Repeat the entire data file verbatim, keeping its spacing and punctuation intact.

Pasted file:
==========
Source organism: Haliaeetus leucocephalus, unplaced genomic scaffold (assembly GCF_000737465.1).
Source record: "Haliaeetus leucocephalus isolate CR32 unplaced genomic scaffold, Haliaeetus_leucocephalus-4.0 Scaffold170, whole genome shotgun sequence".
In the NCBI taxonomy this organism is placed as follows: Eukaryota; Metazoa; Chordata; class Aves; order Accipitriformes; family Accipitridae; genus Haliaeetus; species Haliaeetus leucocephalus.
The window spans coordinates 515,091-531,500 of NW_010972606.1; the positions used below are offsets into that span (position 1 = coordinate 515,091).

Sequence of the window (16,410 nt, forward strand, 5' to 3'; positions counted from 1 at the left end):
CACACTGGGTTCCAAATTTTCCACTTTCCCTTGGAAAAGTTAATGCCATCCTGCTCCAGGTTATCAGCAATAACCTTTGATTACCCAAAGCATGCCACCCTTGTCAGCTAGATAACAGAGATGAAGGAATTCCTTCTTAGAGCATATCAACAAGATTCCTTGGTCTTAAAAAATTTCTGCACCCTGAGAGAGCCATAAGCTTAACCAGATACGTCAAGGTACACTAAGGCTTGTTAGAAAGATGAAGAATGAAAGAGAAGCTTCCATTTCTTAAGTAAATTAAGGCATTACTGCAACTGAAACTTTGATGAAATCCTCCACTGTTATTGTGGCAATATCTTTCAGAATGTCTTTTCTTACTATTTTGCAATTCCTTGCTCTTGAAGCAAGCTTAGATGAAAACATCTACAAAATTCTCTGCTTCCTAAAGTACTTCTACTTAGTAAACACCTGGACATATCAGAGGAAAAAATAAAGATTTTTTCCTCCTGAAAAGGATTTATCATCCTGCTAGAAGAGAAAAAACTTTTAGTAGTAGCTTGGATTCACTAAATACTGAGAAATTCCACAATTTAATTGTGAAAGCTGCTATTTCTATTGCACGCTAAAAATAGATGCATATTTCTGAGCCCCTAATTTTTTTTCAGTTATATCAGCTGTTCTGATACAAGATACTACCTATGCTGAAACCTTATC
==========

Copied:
Source organism: Haliaeetus leucocephalus, unplaced genomic scaffold (assembly GCF_000737465.1).
Source record: "Haliaeetus leucocephalus isolate CR32 unplaced genomic scaffold, Haliaeetus_leucocephalus-4.0 Scaffold170, whole genome shotgun sequence".
In the NCBI taxonomy this organism is placed as follows: Eukaryota; Metazoa; Chordata; class Aves; order Accipitriformes; family Accipitridae; genus Haliaeetus; species Haliaeetus leucocephalus.
The window spans coordinates 515,091-531,500 of NW_010972606.1; the positions used below are offsets into that span (position 1 = coordinate 515,091).

Sequence of the window (16,410 nt, forward strand, 5' to 3'; positions counted from 1 at the left end):
CACACTGGGTTCCAAATTTTCCACTTTCCCTTGGAAAAGTTAATGCCATCCTGCTCCAGGTTATCAGCAATAACCTTTGATTACCCAAAGCATGCCACCCTTGTCAGCTAGATAACAGAGATGAAGGAATTCCTTCTTAGAGCATATCAACAAGATTCCTTGGTCTTAAAAAATTTCTGCACCCTGAGAGAGCCATAAGCTTAACCAGATACGTCAAGGTACACTAAGGCTTGTTAGAAAGATGAAGAATGAAAGAGAAGCTTCCATTTCTTAAGTAAATTAAGGCATTACTGCAACTGAAACTTTGATGAAATCCTCCACTGTTATTGTGGCAATATCTTTCAGAATGTCTTTTCTTACTATTTTGCAATTCCTTGCTCTTGAAGCAAGCTTAGATGAAAACATCTACAAAATTCTCTGCTTCCTAAAGTACTTCTACTTAGTAAACACCTGGACATATCAGAGGAAAAAATAAAGATTTTTTCCTCCTGAAAAGGATTTATCATCCTGCTAGAAGAGAAAAAACTTTTAGTAGTAGCTTGGATTCACTAAATACTGAGAAATTCCACAATTTAATTGTGAAAGCTGCTATTTCTATTGCACGCTAAAAATAGATGCATATTTCTGAGCCCCTAATTTTTTTTCAGTTATATCAGCTGTTCTGATACAAGATACTACCTATGCTGAAACCTTATC